WNPR

Harriet Jones

Reporter/Editor

Harriet Jones reports on all aspects of the business world for WNPR. She's covered such diverse issues as the threat to close Connecticut's submarine base, the sub prime mortgage crisis and the impact of casinos on the state.

In 2011, she created WNPR's Small Business Project as a way to tell stories about the companies that make up 90 percent of our economy, but often get overlooked in the media.

She is the winner of an Edward R. Murrow award for her reporting on Connecticut's 2010 floods.

Harriet joined WNPR in October 2000 as Morning Edition producer and reporter. Born in Scotland, she worked for the BBC for much of her early career.

She was news director at Scotland's largest commercial radio station, ScotFM, and was lucky enough to cover that country's two biggest political events in 300 years - the referendum which delivered a new parliament, and the subsequent elections.

She has also taught broadcasting for the BBC at some of their international schools in Eastern Europe, delivering courses to journalists in Romania, Albania and Bosnia.

Harriet lives in Stonington with her husband, Bob Statchen, and their three children.

Harriet Jones / WNPR

In a small church in one corner of Connecticut, a massive musical project has been underway this summer.

moodboard / Thinkstock

Governor Dannel Malloy’s latest executive order restores $40 million in funding to nonprofit providers of state services. 

neetalparekh via flickr.com / Creative Commons

Connecticut saw jobs growth slow significantly in July, according to the latest figures from the state Department of Labor. Preliminary monthly totals show the state lost 600 jobs in July, and its unemployment rate remained unchanged at five percent. 

Siri Stafford/Digital Vision / Thinkstock

Connecticut’s sales tax-free week goes ahead from this Sunday, despite the state’s continuing fiscal crisis. The Department of Revenue Services has estimated it will forgo about $4 million in sales tax during the course of the week.

UTC

Although it’s hard to tell who quit and who was fired, United Technologies’s CEO Greg Hayes did issue a statement Wednesday saying he was leaving President Donald Trump’s manufacturing council. 

ep_jhu / Creative Commons

Connecticut’s Wheeler Clinic is piloting a new outreach program aimed at cutting the rate of opioid addiction among teenage girls. 

Harriet Jones / WNPR

Rallies sprang up around Connecticut on Sunday in solidarity with the anti-Nazi protestors in Charlottesville, Virginia. Gatherings were held in West Hartford, Middletown, Waterbury, Deep River, New London, Torrington.Wilimantic, New Haven, Danbury, and Bridgeport.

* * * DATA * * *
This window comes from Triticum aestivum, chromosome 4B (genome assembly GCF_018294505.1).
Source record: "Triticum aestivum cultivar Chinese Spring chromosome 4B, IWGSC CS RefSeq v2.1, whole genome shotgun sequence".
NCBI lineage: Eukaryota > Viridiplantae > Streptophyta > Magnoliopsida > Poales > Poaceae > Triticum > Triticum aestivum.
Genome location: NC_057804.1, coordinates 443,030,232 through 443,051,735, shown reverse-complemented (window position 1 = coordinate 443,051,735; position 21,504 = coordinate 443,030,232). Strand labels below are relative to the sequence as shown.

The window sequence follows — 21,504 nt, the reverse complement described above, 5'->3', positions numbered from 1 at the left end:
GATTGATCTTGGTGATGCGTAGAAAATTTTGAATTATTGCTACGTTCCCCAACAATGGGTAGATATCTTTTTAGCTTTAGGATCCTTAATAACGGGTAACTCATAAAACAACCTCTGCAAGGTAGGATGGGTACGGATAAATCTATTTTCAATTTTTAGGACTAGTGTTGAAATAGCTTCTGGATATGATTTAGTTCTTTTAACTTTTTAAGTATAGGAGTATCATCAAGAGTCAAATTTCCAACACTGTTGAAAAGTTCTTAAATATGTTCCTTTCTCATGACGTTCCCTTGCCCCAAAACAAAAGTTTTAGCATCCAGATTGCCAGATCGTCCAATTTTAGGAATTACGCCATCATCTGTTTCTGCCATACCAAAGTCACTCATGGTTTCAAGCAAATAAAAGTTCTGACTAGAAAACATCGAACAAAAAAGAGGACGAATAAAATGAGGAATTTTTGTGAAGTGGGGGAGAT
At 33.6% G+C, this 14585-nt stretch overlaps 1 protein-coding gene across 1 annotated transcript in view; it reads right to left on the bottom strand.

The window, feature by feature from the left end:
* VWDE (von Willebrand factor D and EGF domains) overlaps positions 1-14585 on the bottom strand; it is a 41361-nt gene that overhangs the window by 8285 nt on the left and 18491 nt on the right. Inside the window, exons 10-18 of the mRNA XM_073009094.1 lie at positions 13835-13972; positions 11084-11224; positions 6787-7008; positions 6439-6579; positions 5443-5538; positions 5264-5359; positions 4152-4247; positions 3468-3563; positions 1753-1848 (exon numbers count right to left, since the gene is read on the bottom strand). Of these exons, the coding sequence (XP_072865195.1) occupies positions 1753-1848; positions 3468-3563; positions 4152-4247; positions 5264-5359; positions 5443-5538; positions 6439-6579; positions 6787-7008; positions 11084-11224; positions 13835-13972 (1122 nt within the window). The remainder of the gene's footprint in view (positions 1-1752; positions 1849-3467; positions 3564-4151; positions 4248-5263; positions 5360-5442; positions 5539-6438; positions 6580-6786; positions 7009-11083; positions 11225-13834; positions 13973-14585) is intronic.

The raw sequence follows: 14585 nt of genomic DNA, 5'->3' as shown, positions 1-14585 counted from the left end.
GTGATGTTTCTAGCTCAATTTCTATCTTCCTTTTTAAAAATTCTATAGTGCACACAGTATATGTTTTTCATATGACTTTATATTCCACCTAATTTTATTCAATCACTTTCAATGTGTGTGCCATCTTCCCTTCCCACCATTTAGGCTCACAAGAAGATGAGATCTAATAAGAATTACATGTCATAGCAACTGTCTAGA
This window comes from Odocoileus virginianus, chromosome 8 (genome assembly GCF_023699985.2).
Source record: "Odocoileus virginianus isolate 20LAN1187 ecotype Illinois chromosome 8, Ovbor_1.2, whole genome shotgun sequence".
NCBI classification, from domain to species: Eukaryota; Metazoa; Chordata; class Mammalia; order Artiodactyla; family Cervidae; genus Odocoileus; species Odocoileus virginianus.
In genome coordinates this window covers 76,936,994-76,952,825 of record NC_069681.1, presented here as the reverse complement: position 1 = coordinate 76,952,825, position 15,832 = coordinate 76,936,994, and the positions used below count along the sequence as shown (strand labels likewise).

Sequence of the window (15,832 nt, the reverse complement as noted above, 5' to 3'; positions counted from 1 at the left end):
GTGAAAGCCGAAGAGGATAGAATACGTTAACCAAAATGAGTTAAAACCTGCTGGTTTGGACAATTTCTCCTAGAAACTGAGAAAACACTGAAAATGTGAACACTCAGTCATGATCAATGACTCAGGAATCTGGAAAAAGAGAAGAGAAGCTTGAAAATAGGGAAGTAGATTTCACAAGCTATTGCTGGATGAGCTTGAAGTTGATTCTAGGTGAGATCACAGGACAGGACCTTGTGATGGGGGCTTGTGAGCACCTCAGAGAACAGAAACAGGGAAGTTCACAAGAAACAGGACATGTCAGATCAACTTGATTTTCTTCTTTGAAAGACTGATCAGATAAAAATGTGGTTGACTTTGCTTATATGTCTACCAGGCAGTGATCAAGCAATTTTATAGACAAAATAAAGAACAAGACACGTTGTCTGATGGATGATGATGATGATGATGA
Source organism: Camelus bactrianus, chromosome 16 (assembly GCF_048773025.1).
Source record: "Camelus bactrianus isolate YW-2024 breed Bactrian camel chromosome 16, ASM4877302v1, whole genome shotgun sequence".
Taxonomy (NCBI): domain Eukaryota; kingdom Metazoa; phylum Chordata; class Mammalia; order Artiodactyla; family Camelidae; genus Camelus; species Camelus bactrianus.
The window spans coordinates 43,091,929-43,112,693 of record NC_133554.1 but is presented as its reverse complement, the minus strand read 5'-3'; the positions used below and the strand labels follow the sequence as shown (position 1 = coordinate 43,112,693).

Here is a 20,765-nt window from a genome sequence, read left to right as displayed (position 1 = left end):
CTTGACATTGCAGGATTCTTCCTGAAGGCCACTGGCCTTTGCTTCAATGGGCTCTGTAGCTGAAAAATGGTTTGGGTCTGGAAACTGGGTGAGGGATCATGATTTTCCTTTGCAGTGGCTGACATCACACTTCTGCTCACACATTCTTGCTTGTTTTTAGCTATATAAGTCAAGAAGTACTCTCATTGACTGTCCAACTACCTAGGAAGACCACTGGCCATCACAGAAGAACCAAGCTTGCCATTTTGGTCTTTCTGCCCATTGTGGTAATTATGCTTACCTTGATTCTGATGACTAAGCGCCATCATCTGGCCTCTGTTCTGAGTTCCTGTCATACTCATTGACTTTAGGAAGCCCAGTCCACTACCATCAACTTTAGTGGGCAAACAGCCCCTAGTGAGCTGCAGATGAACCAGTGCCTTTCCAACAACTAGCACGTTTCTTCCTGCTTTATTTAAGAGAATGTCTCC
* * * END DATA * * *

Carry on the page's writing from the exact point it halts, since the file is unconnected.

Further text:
Chion Wolf / WNPR

Aetna CEO Mark Bertolini has a message for Washington, as the uncertainty over health care reform continues. 

Harriet Jones / WNPR

Barbara Deindorfer lives in North Stonington, Connecticut. The 52-year-old cares for her older brother John, who has severe intellectual disabilities. She became the full-time caretaker for her brother two years ago, when her mother died. 

David Wilson / Creative Commons

Connecticut seems no closer to a budget deal despite the adoption of a new labor concessions package. Meanwhile, the state’s towns and cities are still having to pay their bills.

CSIS / Creative Commons

The Commandant of the Coast Guard has spoken out in defense of transgender service members in the wake of President Donald Trump’s announcement that he would not allow transgender people to serve. 

Ryan Caron King / WNPR

The Connecticut Senate has given final legislative approval to a state employee concession deal, aimed at reducing the projected $5 billion state budget deficit by $1.5 billion over the next two years. 

Ryan Caron King / WNPR

The Commissioner of Connecticut’s Department of Transportation says in the wake of the controversy over a proposed new rail bypass, he’s focusing on repairing the existing system to improve service. 

MMCT

Governor Dannel Malloy has signed into law a measure that would allow the state’s two federally recognized tribes to build and run a third casino. But the legislation looks certain to attract legal action.

Connecticut Senate Republicans / Creative Commons

After weeks of voting, unionized state employees have overwhelmingly approved a labor concessions package that's expected to provide $1.5 billion in savings for the over the next two years. 

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